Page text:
John W. Aldridge

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John W. Aldridge
BornJohn Watson Aldridge
(1922-09-26)September 26, 1922
Sioux City, Iowa, United States
DiedFebruary 7, 2007(2007-02-07) (aged 84)
Madison, Georgia, United States
OccupationWriter, critic, essayist, professor
Alma materUniversity of Tennessee at Chattanooga (1940–1943)
Middlebury College (1942)
University of California at Berkeley (1947)
Notable worksAfter the Lost Generation,
In Search of Heresy: American Literature in an Age of Conformity
Notable awardsRockefeller Foundation Fellowship (1976)[1]
SpousePatsy Aldridge

John W. Aldridge (September 26, 1922 – February 7, 2007) was an American writer, literary critic, teacher and scholar. He was a professor of English at the University of Michigan, director of the Hopwood Program, USIA Special Ambassador to Germany and an esteemed literary critic.[2]

Literary influence[edit]

Aldridge wrote assessments of postwar American writers. His preferred métier, inherited from Edmund Wilson and sharply differentiated from the specialized academic criticism that dominated his era, was what he called "the long, analytical essay-review."[3] Gore Vidal noted he was mostly concerned with "values" in Aldridge's amusing novel "After the Lost Generation."

Using American Modernist writing of the 1920s as his lofty standard, Aldridge wrote of the creative dilemmas faced by those writers who arrived on the literary scene a generation later, yet still hoped to create fresh depictions of their experience. Reviewing new work as it appeared, he could be merciless in his evisceration of those who, in his view, failed to measure up. As he wrote memorably in 1951, the new writers "have learned that after the innovators come the specialists and after the specialists the imitators and that after a movement has spent itself there can only come the incestuous, the archaeologists, and the ghouls."[4]

Reviewing After the Lost Generation, Malcolm Cowley noted Aldridge's hostile judgments on the novelists of World War II. Aldridge himself said, "Perhaps for reasons of innate perverseness, I seem always to have functioned best in an adversary position….This has been especially true of my evaluations of various writers whose reputations seemed to me to have become inordinately enlarged and upon whom I saw it as my sacred duty to perform a deflating operation."[5] No one came in for more deflation than William Styron, whose work Aldridge regarded as derivative and cliché-ridden.[6]

Aldridge's work includes one of the first favorable notices of Joseph Heller's novel Something Happened and several essays on the creative strengths of Norman Mailer. It was Mailer who once remarked of Aldridge, "I wonder if there ever was a critic who understood any better the roots of the problems that beset novelists of his own generation."[7]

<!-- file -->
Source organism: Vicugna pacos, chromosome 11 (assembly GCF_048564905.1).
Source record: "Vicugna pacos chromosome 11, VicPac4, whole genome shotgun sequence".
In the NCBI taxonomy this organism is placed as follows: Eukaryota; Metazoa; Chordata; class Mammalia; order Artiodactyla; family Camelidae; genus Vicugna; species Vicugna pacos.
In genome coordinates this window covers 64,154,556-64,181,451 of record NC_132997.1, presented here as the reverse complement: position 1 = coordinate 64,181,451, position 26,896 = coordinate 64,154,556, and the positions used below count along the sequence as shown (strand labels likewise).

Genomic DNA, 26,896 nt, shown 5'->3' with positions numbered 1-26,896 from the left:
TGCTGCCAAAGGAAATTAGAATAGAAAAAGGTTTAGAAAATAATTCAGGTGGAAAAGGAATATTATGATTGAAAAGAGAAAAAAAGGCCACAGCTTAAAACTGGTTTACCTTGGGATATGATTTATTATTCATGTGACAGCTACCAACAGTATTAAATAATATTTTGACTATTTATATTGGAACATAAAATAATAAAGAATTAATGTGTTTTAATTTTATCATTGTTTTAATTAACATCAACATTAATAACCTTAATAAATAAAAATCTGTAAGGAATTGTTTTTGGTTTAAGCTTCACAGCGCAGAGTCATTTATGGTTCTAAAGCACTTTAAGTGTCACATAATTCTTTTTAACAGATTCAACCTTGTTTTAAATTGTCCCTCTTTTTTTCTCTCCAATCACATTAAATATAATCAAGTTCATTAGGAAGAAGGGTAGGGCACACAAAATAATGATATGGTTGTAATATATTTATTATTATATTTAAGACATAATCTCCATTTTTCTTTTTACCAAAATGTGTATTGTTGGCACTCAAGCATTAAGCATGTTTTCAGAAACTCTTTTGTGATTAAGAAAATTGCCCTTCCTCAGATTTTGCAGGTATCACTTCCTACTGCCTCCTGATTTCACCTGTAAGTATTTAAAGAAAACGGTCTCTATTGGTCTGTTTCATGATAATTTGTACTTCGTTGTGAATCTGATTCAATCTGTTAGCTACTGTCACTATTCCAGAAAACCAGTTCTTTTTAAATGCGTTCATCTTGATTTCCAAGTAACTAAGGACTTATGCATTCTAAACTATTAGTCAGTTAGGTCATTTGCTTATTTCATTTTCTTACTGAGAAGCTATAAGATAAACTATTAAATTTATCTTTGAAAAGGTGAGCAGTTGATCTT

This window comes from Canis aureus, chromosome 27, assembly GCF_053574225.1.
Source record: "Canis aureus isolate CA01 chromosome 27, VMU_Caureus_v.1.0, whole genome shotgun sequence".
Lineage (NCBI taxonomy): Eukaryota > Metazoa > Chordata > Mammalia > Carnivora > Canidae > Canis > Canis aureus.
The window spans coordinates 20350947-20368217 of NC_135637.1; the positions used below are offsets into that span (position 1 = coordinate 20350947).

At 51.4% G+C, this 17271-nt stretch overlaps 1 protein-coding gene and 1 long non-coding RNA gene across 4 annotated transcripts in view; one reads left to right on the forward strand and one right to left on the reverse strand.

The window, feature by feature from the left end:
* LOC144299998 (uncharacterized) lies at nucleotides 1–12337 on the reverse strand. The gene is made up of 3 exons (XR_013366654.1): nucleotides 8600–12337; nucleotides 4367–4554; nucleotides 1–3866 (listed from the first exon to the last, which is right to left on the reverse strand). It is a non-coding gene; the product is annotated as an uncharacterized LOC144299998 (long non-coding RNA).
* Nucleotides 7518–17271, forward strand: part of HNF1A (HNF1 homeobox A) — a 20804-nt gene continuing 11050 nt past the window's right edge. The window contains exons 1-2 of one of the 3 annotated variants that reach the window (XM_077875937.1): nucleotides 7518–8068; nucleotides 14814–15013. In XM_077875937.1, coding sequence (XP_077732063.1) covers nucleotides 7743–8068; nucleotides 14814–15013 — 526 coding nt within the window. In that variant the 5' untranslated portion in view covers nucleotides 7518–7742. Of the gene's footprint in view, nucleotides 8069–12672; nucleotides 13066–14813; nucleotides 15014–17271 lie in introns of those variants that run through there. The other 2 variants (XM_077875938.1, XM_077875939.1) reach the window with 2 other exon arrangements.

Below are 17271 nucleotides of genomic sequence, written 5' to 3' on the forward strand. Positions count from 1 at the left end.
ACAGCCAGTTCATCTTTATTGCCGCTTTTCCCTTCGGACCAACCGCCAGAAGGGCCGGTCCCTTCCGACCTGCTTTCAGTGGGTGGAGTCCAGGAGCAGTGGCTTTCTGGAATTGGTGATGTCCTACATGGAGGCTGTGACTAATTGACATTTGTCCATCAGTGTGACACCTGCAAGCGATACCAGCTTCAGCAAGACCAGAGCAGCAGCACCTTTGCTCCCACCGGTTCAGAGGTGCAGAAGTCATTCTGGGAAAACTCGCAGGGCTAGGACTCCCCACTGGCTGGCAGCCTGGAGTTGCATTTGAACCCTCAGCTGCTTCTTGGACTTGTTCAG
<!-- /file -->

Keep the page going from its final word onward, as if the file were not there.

Aldridge's impact is still felt. Peter Anastas has written a moving account of hearing Aldridge speak at Bowdoin College in the mid-1950s. According to Anastas, who was then an 18-year-old student, "I left Aldridge's talk reeling." Aldridge had advised young writers in the audience to depart the academy in order to gain life experience and artistic authenticity. "A friend, with whom I had published in the college literary magazine, dropped out immediately and hitchhiked to New York, where he got a job and began living and writing in the Village, subsequently producing a remarkable series of plays. Another classmate left in June, heading for San Francisco..." Anastas himself stayed in college, but was powerfully influenced to become a writer and critic. "[H]ad it not been for hearing John Aldridge speak in 1956, and having then discovered his books, I would not be writing today."[8]


  • After the Lost Generation: A Critical Study of the Writers of Two Wars. (1951)
  • Critiques and Essays on Modern Fiction, 1920–1951; representing the achievement of modern American and British critics; with a foreword by Mark Schorer. (1952)
  • In Search of Heresy; American Literature in an Age of Conformity. (1956)
  • Party at Cranton. (1960)
  • Time to Murder and Create: the Contemporary Novel in Crisis. (1966)
  • In the Country of the Young. (1970)
  • Devil in the Fire; retrospective essays on American literature and culture, 1951–1971. (1972)
  • American Novel and the Way We Live Now. (1983)
  • Classics & Contemporaries. (1992)
  • Talents and Technicians: Literary Chic and the New Assembly-line Fiction. (1992)


  1. ^ "Archived copy" (PDF). Archived from the original (PDF) on February 21, 2007. Retrieved November 3, 2009. Cite uses deprecated parameter |deadurl= (help)CS1 maint: archived copy as title (link)
  2. ^ "Archived copy" (PDF). Archived from the original (PDF) on June 5, 2010. Retrieved June 7, 2011. Cite uses deprecated parameter |deadurl= (help)CS1 maint: archived copy as title (link)
  3. ^ The Devil in the Fire (Harper, 1972), p. xvii.
  4. ^ After the Lost Generation. McGraw-Hill, 1951.
  5. ^ The Devil in the Fire, p. xv.
  6. ^ "William Styron and the Derivative Imagination," in The Devil in the Fire, p. 202-216.
  7. ^ quoted by Nicholas Delbanco in obituary in The Hopwood Newsletter, June 2007, lxviii:2, p. 1.
  8. ^, accessed March 22, 2011.

External links[edit]